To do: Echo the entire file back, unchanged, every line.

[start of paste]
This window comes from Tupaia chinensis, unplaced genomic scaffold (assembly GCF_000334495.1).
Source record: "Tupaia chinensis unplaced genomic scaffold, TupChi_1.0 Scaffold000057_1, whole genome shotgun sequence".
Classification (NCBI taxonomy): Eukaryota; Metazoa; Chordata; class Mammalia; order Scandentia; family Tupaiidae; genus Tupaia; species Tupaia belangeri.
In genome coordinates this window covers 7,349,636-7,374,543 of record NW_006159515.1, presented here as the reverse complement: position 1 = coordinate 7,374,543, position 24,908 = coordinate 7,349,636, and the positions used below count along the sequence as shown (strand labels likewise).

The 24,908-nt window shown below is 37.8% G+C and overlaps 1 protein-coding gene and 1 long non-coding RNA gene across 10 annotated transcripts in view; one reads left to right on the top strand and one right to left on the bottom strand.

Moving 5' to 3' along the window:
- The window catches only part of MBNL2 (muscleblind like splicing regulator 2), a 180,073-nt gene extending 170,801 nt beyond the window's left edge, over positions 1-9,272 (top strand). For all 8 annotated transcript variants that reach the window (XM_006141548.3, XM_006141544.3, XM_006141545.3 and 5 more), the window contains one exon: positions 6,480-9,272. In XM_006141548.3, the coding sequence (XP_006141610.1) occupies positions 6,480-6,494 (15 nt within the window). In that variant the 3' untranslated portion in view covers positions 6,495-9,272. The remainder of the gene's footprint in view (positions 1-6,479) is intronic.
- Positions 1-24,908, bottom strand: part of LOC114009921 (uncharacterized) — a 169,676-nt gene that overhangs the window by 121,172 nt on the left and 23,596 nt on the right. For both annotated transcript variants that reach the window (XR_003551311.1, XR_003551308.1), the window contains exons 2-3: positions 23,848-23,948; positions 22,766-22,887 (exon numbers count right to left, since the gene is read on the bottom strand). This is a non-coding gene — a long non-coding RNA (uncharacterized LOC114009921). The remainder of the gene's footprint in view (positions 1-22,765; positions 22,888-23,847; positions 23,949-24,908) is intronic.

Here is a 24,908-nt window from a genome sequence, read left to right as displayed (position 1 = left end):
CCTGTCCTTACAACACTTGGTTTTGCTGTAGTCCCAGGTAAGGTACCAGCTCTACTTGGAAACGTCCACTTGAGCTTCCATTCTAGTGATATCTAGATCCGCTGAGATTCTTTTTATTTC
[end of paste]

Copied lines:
This window comes from Tupaia chinensis, unplaced genomic scaffold (assembly GCF_000334495.1).
Source record: "Tupaia chinensis unplaced genomic scaffold, TupChi_1.0 Scaffold000057_1, whole genome shotgun sequence".
Classification (NCBI taxonomy): Eukaryota; Metazoa; Chordata; class Mammalia; order Scandentia; family Tupaiidae; genus Tupaia; species Tupaia belangeri.
In genome coordinates this window covers 7,349,636-7,374,543 of record NW_006159515.1, presented here as the reverse complement: position 1 = coordinate 7,374,543, position 24,908 = coordinate 7,349,636, and the positions used below count along the sequence as shown (strand labels likewise).

The 24,908-nt window shown below is 37.8% G+C and overlaps 1 protein-coding gene and 1 long non-coding RNA gene across 10 annotated transcripts in view; one reads left to right on the top strand and one right to left on the bottom strand.

Moving 5' to 3' along the window:
- The window catches only part of MBNL2 (muscleblind like splicing regulator 2), a 180,073-nt gene extending 170,801 nt beyond the window's left edge, over positions 1-9,272 (top strand). For all 8 annotated transcript variants that reach the window (XM_006141548.3, XM_006141544.3, XM_006141545.3 and 5 more), the window contains one exon: positions 6,480-9,272. In XM_006141548.3, the coding sequence (XP_006141610.1) occupies positions 6,480-6,494 (15 nt within the window). In that variant the 3' untranslated portion in view covers positions 6,495-9,272. The remainder of the gene's footprint in view (positions 1-6,479) is intronic.
- Positions 1-24,908, bottom strand: part of LOC114009921 (uncharacterized) — a 169,676-nt gene that overhangs the window by 121,172 nt on the left and 23,596 nt on the right. For both annotated transcript variants that reach the window (XR_003551311.1, XR_003551308.1), the window contains exons 2-3: positions 23,848-23,948; positions 22,766-22,887 (exon numbers count right to left, since the gene is read on the bottom strand). This is a non-coding gene — a long non-coding RNA (uncharacterized LOC114009921). The remainder of the gene's footprint in view (positions 1-22,765; positions 22,888-23,847; positions 23,949-24,908) is intronic.

Here is a 24,908-nt window from a genome sequence, read left to right as displayed (position 1 = left end):
CCTGTCCTTACAACACTTGGTTTTGCTGTAGTCCCAGGTAAGGTACCAGCTCTACTTGGAAACGTCCACTTGAGCTTCCATTCTAGTGATATCTAGATCCGCTGAGATTCTTTTTATTTC